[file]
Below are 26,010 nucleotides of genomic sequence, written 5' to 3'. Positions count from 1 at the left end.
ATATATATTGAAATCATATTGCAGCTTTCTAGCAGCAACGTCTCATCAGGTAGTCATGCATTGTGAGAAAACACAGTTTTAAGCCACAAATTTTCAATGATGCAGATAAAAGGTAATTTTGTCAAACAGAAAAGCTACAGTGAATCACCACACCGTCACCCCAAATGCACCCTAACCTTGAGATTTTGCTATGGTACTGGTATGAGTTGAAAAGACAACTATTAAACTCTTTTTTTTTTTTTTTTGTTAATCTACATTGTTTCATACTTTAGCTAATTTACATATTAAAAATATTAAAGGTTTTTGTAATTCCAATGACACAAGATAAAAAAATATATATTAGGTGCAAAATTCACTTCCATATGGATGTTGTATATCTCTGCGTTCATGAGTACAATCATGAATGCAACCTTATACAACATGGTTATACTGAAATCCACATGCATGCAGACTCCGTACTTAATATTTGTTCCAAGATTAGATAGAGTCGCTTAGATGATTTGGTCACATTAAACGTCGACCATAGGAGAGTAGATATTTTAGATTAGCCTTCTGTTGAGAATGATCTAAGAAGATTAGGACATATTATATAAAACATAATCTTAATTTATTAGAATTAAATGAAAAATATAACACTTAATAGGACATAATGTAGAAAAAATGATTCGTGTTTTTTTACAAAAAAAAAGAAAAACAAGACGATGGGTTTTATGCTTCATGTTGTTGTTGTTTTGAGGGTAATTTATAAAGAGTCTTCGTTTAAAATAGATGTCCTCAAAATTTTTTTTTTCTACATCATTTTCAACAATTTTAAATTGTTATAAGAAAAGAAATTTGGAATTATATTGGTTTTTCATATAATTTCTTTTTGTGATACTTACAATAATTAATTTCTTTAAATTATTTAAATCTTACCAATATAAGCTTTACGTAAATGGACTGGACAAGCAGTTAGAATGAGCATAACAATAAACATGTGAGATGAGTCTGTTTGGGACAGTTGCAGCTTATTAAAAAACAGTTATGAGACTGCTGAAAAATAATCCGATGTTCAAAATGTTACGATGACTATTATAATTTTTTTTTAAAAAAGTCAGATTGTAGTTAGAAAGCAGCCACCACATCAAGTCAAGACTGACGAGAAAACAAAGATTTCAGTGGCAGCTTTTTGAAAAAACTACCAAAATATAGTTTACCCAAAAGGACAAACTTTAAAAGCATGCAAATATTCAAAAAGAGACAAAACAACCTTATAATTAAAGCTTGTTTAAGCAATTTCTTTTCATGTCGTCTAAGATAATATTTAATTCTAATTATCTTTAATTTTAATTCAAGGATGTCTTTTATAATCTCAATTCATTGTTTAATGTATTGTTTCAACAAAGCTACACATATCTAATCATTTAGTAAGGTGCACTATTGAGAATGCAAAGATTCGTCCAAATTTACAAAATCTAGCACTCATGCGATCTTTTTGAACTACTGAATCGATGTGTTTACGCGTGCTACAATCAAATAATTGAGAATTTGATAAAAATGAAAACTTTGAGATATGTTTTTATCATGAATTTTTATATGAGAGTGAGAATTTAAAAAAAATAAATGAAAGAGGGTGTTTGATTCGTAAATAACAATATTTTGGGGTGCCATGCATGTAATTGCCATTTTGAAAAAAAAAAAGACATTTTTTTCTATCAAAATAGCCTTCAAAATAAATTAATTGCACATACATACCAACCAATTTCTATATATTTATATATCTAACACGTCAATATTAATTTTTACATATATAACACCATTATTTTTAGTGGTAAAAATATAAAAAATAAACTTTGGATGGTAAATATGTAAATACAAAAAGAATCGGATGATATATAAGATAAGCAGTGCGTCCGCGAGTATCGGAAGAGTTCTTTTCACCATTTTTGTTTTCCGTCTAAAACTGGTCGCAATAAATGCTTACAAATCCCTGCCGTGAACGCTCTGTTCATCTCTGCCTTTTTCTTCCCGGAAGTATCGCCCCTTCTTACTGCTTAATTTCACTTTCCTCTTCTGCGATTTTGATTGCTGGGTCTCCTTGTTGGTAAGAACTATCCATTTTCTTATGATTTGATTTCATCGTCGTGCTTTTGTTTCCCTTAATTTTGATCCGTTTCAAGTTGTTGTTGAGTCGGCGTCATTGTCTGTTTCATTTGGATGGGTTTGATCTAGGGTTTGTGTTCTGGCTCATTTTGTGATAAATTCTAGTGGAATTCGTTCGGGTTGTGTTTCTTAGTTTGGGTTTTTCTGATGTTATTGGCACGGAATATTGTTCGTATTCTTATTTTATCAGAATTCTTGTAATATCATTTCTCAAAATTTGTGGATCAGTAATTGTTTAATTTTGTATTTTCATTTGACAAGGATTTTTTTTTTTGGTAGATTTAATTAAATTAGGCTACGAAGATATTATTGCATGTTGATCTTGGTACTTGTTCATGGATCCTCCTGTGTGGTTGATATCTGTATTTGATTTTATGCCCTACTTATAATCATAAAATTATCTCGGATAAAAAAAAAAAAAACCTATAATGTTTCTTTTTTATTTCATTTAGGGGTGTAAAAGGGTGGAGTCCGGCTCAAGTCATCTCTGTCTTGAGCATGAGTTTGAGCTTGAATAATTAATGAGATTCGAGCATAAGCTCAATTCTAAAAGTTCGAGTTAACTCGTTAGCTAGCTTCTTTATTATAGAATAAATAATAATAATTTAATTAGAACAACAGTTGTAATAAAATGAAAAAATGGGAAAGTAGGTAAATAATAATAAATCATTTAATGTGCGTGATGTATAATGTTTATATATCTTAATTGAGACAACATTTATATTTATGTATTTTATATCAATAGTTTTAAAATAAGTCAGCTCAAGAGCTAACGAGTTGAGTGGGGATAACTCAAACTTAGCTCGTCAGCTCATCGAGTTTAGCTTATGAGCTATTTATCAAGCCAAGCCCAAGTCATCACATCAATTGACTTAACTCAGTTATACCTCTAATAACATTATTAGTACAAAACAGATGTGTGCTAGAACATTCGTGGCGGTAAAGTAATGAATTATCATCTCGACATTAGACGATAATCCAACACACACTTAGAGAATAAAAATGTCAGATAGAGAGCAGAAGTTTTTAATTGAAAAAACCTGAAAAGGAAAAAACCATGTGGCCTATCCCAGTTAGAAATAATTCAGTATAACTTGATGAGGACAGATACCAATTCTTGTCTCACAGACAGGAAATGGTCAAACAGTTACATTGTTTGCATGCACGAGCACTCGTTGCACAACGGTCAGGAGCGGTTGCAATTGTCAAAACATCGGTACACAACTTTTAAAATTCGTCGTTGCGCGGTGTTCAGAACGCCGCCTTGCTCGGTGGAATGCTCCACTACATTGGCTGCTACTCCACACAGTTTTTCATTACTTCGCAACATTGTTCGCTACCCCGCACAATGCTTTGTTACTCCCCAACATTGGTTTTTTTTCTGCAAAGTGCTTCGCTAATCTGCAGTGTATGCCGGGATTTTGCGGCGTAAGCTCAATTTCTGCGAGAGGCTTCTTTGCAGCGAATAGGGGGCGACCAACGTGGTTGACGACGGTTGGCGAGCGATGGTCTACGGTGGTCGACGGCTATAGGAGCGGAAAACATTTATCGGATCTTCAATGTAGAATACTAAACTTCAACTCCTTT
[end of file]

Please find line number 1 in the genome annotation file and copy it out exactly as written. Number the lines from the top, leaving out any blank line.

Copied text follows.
Below are 26,010 nucleotides of genomic sequence, written 5' to 3'. Positions count from 1 at the left end.